Detlef Schrempf is a German-American retired professional basketball player, businessman, philanthropist and actor who played under the National Basketball Association for sixteen seasons. Coming to the United States as an exchange student, he played college basketball for the Washington Huskies for three seasons and helped the team win two Pac-10 regular-season titles. He was drafted into the NBA by the Dallas Mavericks and played for clubs like the Indiana Pacers, the Seattle SuperSonics, and the Portland Trail Blazers. He won two consecutive 'NBA Sixth Man Awards' playing for the Indiana Pacers. Schrempf, who played in the NBA Finals for the SuperSonics, was the first German-born NBA player to reach the NBA Finals, a feat which was later repeated by Dirk Nowitzki. He has also represented the West German national team in the 1984 Olympics, and the 1983 and 1985 EuroBasket championships, and the German national team in the 1992 Summer Olympics. He was named 'German Player of the Year' in 1992, was selected for the NBA All-Star Game three times, and was named into the 'All-NBA Third Team' once. He is the President of the Detlef Schrempf Foundation, which supports children’s charities in the Pacific Northwest.
Childhood & Early Life
Detlef Schrempf was born on January 21, 1963, in Leverkusen, West Germany, into the family of a hardworking construction worker. He spent his childhood in his native country and played in the youth teams of Bayer Leverkusen.
He came to the United States as an exchange student and attended his senior year at Centralia High School in Centralia, Washington, in 1980-81. Playing for the Tigers, he scored 24 points in their win over the Timberline Blazers of Lacey at the Class AA (now Class 3A) state championship in 1981.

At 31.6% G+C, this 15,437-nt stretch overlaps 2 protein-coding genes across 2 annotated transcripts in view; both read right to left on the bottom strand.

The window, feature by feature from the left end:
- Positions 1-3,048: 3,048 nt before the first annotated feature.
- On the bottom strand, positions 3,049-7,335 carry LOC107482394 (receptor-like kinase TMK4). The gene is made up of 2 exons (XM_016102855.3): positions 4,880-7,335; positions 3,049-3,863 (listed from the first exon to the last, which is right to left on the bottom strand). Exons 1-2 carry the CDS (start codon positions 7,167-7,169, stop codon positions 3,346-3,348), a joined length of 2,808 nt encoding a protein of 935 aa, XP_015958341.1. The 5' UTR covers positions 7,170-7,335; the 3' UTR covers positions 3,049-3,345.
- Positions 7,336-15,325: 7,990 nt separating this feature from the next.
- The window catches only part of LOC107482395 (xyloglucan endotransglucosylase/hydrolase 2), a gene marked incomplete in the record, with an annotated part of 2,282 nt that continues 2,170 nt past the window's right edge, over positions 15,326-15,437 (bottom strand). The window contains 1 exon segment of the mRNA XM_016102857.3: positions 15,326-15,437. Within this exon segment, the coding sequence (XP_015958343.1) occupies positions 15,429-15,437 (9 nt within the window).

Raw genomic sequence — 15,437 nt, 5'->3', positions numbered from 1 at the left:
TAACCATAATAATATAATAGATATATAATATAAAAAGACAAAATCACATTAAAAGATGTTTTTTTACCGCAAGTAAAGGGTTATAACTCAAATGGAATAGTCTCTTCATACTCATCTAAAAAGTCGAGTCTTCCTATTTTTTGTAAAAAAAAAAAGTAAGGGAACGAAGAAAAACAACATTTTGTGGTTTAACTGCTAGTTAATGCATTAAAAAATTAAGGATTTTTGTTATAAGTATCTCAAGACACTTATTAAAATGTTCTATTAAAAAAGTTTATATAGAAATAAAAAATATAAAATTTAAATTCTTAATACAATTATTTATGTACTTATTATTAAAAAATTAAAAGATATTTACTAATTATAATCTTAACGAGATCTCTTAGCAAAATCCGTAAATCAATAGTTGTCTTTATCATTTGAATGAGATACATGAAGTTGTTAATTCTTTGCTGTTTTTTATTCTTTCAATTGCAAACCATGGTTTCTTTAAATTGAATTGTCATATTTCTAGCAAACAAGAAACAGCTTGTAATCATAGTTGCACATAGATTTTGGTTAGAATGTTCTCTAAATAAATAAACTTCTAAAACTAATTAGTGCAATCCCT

He played college level basketball under head coach Marv Harshman at the University of Washington in Seattle, where he was part of the Phi Delta Theta fraternity while majoring in International Business. He led the Huskies to three postseason appearances, including the Sweet 16 in 1984 and the Pac-10 regular-season titles in 1984 and 1985.
With 1,449 points, he finished college career ranking among all-time top 10 in eight statistical categories and was inducted into the 'Husky Hall of Fame' in 1995. He was included into the All-Pac-10 First Team and The Sporting News All-America Second Team before being named to the UW All-Century Team.
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Detlef Schrempf was selected as the eighth overall by the Dallas Mavericks in the 1985 NBA draft, but during his stay there, mostly appeared as a reserve behind Mark Aguirre and Sam Perkins. However, during the 1986-87 season, he served as the team’s three-point threat, and appearing in 81 games, finished second in the NBA with a .478 three-point percentage.
In February 1989, he was traded to the Indiana Pacers in exchange for veteran center Herb Williams, following which he became a regular in NBA rotations and flourished as a player. He averaged 16.1 points and 7.9 rebounds during his four seasons with the Pacers and won the 'NBA Sixth Man Award' in two consecutive years in 1991 and 1992.
In 1992-93, he was the only player in the NBA who finished in the top 25 in scoring, rebounds and assists, and was selected to appear in his first National Basketball Association All-Star Game. He ranked second with 19.1 points average and first with 9.5 rebounds within the club, but after the season ended, was traded to the Seattle SuperSonics for forward Derrick McKey and guard/forward Gerald Paddio.